T-Mobile fined $40 million for using false ring tones on calls to rural areas

T-Mobile fined $40 million for using false ring tones on calls to rural areas
The FCC announced today that T-Mobile has been fined $40 million for not improving the delivery of calls made to those living in rural areas. In the FCC Consent Decree order announcing the fine, the agency accused the nation's third largest carrier with inserting phony ring tones, giving a caller the impression that his/her call was going through. In reality, the connection was never made, and the phone owned by the recipient of the call never rang at all.

Besides making the caller hang up thinking that no one was available to answer the phone, using the false ring tones also shielded T-Mobile from being blamed for not being able to connect the call. The FCC also noted that T-Mobile's problems with connecting calls made to rural areas could also prevent doctors from getting to their patients who live in these areas, and can hurt businesses that operate in rural surroundings. It can also prevent families from communicating and lead to delays in public safety communications.

T-Mobile admitted that it inserted the false ring tones, and failed to improve the delivery of calls to certain rural areas. As a result, it will cut a check made payable to the U.S. Treasury Department in the amount of $40 million, and will also begin a compliance plan.

The FCC has a website that is dedicated to issues arising from calls to rural areas. According to the site, these are the issues that cellphone users will experience when a call to a rural number is not going through:

  • After you dial, you hear nothing or "dead air" for 10 seconds or more. If you stay on the line, the call may seem to be dropped or you may eventually hear a busy signal.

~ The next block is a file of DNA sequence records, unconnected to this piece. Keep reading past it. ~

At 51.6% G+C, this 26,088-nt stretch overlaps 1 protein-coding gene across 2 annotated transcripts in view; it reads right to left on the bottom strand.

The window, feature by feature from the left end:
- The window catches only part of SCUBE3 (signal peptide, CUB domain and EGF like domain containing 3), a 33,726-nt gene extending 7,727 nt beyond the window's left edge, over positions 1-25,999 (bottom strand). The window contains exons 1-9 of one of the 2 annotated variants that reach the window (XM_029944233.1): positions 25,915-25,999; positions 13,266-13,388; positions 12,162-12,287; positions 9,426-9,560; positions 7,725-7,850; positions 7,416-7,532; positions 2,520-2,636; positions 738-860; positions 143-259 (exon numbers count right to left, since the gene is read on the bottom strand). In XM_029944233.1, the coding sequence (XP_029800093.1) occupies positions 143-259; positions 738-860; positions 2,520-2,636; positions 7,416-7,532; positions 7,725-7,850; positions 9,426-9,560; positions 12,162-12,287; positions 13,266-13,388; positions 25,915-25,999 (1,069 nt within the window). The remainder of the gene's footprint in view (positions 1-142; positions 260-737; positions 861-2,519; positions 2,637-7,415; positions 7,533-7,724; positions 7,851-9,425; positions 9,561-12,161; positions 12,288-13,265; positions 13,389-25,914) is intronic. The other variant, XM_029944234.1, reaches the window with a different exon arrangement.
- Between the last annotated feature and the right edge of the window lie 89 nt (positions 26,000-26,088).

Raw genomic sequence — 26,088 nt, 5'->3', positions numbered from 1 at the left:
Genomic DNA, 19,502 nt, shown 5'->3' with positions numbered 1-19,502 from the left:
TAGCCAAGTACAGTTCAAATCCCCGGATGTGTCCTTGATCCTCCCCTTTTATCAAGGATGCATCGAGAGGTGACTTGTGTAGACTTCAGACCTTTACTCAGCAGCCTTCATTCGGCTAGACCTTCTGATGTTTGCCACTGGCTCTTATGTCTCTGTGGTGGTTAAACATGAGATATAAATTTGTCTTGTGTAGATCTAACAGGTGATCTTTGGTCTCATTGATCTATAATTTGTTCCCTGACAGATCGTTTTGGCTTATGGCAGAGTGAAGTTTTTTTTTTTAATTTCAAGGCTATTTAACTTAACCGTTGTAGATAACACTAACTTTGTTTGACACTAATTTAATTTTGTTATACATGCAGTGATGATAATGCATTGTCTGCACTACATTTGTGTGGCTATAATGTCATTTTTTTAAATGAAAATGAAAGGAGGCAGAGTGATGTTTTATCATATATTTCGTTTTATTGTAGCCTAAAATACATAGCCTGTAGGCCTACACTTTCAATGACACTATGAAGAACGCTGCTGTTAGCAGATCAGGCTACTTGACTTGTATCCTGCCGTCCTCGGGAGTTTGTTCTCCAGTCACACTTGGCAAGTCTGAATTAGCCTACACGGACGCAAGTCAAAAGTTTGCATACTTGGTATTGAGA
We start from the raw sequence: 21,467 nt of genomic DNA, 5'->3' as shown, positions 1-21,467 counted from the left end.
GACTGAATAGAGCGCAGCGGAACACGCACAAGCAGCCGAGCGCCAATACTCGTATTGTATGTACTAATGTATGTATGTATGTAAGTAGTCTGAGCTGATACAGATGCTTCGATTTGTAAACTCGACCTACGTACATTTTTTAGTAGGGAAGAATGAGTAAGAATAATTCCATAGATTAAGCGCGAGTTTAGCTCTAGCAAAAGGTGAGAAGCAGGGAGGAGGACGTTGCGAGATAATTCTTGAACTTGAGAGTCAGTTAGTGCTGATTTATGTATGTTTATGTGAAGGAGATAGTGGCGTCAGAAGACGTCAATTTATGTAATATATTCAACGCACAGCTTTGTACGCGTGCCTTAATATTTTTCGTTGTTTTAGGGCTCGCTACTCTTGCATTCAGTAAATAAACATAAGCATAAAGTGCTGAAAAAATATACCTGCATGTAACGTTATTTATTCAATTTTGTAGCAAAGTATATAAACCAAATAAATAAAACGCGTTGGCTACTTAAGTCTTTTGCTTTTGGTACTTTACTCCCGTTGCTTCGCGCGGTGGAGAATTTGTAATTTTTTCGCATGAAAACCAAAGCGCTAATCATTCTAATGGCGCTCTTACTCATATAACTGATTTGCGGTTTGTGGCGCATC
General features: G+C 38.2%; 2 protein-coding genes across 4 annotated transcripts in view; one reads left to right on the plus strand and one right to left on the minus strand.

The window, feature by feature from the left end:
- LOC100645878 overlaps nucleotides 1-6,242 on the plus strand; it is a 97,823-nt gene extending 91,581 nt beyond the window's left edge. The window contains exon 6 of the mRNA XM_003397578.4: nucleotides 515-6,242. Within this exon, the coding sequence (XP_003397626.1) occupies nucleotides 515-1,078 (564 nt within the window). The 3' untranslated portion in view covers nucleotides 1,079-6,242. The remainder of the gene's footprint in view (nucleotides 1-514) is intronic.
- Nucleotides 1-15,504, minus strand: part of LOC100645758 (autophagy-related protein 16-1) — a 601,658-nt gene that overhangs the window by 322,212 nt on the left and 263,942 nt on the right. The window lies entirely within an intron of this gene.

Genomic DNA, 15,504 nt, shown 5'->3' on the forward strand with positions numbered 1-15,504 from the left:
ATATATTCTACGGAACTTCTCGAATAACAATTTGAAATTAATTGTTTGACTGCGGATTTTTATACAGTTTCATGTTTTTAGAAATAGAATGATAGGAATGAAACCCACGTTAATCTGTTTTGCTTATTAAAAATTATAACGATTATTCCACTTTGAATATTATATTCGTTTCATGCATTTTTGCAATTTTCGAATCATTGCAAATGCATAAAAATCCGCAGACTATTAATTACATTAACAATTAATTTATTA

• After you dial, you hear as many as 10-20 rings even though you are reasonably sure someone should be there to answer or an answering machine should pick up.
  • After you dial, you hear a recording such as "The number you have dialed is not in service" or "Your call cannot be completed as dialed" when you are sure that you've correctly dialed the number and the called phone is working.

If you experience any of the above when calling a rural number on your mobile handset, you should report the problem to the FCC.


source: FCC (pdf)

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6 Comments

1. XDAdam

Posts: 276; Member since: Feb 03, 2016

So that $40 million that could be used to expand their network now goes into the Government's pocket. Makes total sense...granted, T-Mo should not have done that to begin with.

3. rouyal

Posts: 1567; Member since: Jan 05, 2018

I guess T-Mobile should have used it, when they had the chance. But they didn’t, decided to add it to the bottom line, deceptively covered it up, and now they are paying the price. I bet they’ll take it seriously now.

4. tedkord

Posts: 17136; Member since: Jun 17, 2009

There's got to be a punishment to deter the behavior in the future, from T-Mobile or others.

2. fatTony

Posts: 114; Member since: Dec 20, 2012

I wonder if they would taken it upon themselves to implement a plan to resolve the issue if there was not a regulatory body that could impose punitive fines.

5. lsutigers

Posts: 832; Member since: Mar 08, 2009

Wow, this is pretty bad!!

6. goodmorrow

Posts: 26; Member since: Feb 12, 2014

Can you hear me now?

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